“Tear down” this border and bring the entire Europe closer together!

Schengen reality-check

, by Mădălin Blidaru

“Tear down” this border and bring the entire Europe closer together!

Tear down this wall!”, exclaimed the US President Ronald Reagan from the Brandenburg Gate in Berlin, on June 12, 1987. Nowadays, there is a separate wall inside the dream of a united Europe: the internal Schengen border keeping dozens of millions of EU citizens outside the area of free movement. As in 1987, the message reverberates on both sides of the border; as in 1987, the wall, today the border, is keeping people, institutions and private actors busy with this priority instead of focusing on reform and progress. The economic and political arguments are in favor of Schengen accession of the remaining EU member states, yet the final decisions remain to be made.

If we go the preamble of the Schengen Agreement, the visionaries that pushed for the abolition of checks at their common borders mentioned clearly, from the first paragraphs, that if we want an ever closer union of the peoples of the European integration project, then the free crossing of internal borders by the European citizens and the free movements of goods and services are must-haves. Their idea, if we return to the spirit and letter of the text, was to strengthen solidarity among the populations of these countries. Then why, almost four decades after the signing of the Schengen Agreement, 30 million EU citizens cannot freely move closer to the other 400 million and have to show their ID for check each and every time they want to see their friends or families?

Romania and Bulgaria pursued efforts necessary to comply with the Schengen acquis. This has been confirmed by the European Commission. The European Commission President Ursula von der Leyen underlined in the last State of the Union report that “Bulgaria and Romania are part of our Schengen area”, calling for an approval of the accession to Schengen “without any further delay”. Nevertheless, a reality check is needed: for more than one decade, these 30 million EU citizens received the same message, without any end result. You need more time to prepare for your flight, you stay more at the internal borders for checks, and your parcel delivery will take longer.

The economic case for Schengen is clear, as it implies easier cross-border commuting, thus saving time and money, and benefitting from wider opportunities for business and employment; faster delivery of goods and services across the borders after the elimination of this administrative barrier, with benefits, in general, for the EU single market development, and in particular for EU consumers and transnational businesses; and at least some incentives for more European economic activity, being it trade, tourism and travel or travel. Apart from these, there is the symbolic wide-reaching benefit of an area without internal border controls: you don’t need to show the ID or passport in the EU, when crossing the border to other EU member state, as an EU citizen.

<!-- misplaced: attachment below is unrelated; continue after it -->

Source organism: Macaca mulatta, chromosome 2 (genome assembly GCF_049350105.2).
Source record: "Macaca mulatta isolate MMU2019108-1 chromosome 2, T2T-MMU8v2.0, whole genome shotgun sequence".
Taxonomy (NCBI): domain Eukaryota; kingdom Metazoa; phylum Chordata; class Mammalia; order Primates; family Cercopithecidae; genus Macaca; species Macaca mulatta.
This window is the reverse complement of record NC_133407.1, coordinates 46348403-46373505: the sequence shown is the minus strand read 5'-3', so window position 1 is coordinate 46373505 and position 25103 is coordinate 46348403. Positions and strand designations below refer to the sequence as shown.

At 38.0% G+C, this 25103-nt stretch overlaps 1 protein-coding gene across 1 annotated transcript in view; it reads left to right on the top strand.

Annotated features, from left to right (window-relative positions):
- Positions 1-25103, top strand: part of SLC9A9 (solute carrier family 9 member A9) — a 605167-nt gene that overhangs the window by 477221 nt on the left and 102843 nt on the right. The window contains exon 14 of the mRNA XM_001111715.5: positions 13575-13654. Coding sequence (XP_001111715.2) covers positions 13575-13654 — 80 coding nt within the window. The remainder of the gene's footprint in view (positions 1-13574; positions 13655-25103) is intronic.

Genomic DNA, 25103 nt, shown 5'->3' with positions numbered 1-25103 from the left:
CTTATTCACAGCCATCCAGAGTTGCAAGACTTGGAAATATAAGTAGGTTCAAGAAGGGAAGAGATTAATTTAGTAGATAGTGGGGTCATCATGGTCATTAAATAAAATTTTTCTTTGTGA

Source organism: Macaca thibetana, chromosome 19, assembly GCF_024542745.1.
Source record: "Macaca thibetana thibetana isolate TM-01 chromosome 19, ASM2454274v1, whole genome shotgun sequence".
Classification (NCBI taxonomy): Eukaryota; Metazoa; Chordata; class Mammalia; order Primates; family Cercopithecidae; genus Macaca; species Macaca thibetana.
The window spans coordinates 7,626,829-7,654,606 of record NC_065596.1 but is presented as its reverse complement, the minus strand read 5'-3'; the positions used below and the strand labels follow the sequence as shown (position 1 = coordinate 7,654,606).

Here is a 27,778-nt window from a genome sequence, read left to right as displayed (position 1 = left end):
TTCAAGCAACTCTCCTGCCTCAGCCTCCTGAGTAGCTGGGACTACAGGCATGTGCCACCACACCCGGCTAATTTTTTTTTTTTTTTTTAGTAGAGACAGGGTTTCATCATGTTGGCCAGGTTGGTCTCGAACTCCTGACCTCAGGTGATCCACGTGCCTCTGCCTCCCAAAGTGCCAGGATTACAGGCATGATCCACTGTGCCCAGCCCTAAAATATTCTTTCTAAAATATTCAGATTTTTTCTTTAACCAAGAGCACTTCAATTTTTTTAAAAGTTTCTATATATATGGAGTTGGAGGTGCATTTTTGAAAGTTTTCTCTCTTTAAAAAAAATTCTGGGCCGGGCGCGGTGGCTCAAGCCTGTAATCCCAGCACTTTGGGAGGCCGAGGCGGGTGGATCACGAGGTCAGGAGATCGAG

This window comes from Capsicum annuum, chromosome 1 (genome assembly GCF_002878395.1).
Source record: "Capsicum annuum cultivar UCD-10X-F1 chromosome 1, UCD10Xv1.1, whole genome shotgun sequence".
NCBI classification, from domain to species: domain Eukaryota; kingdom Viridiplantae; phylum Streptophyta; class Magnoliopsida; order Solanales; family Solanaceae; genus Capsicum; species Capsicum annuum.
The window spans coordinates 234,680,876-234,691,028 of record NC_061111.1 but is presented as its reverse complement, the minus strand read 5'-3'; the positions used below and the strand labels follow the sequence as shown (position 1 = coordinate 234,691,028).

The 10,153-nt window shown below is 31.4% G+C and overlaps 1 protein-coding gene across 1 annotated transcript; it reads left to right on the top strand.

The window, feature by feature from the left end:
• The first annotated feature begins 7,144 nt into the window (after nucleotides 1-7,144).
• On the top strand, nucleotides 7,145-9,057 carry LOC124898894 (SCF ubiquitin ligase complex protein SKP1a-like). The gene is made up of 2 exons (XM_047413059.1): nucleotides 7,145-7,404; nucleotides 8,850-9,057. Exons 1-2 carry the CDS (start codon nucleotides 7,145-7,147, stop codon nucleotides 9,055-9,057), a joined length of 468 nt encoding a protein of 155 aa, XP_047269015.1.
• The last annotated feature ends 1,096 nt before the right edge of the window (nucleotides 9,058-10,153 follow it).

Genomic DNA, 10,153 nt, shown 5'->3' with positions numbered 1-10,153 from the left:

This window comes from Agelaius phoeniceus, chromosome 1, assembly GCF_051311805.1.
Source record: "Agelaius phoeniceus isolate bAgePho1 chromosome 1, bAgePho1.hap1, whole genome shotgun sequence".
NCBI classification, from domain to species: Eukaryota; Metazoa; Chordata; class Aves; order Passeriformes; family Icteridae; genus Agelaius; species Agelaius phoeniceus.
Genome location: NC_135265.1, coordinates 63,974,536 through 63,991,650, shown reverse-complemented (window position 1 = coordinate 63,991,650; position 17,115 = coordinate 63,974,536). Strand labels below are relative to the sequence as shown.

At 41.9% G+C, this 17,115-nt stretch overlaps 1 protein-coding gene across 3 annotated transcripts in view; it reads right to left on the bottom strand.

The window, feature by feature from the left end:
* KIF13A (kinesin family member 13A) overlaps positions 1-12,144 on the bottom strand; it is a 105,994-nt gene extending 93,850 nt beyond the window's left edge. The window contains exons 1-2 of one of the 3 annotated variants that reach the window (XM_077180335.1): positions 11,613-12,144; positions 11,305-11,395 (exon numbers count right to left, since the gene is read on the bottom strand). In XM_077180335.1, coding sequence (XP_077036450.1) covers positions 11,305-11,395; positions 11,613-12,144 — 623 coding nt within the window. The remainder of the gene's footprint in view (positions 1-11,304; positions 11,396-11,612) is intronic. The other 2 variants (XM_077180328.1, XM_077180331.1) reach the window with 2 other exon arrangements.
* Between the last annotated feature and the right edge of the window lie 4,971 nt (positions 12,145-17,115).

The single market is one of the treasures of the European Union. In 2023, we celebrated 30 years of the EU single market, a longevity that allows to say that one of the EU’s greatest achievements left, more or less, its youth phase of the life cycle. It provides benefits for common standards and harmonized rules, increased productivity, higher competitiveness, lower prices, supply chain integration, championing the green and digital transition, among others, but with an asterisk for the above-mentioned cases: the chicken will stay more in traffic before reaching the other side of the restaurant chain in a hypothetical same market.

Similarly, the political case is imperative, with Eurosceptic force gaining ground, using the same old-style discourse, migration-focused usually, both in Schengen-aspiring countries and in already-members. And, let’s recognize, it is easy to instrumentalise it with messages such as “Europe doesn’t want us and Brussels votes against joining this area”. Distinctions between EU institutions, political drivers or voting preferences in the EU Council are already part of sub-minority discussions.

In Granada, opening the process defining the priorities for the EU of the years to come, EU leaders committed to a common future for the benefit of all. Openly, the leaders of the European Union mentioned that “we will continue our efforts to build a more cohesive, innovation-driven, and interconnected Single Market, preserving its integrity, its four freedoms, its social dimension and its openness, ensuring a level playing field, and reducing administrative burden notably for SMEs” [4]. It is a broadly supported goal, but a second reality check is needed: cohesion is an antonym for separation, interconnectedness is limited, the four freedoms are partially available, and the SMEs have costlier administrative and market-access burdens due to the internal border checks. It is time to “tear down” this border and bring all of Europe closer together!

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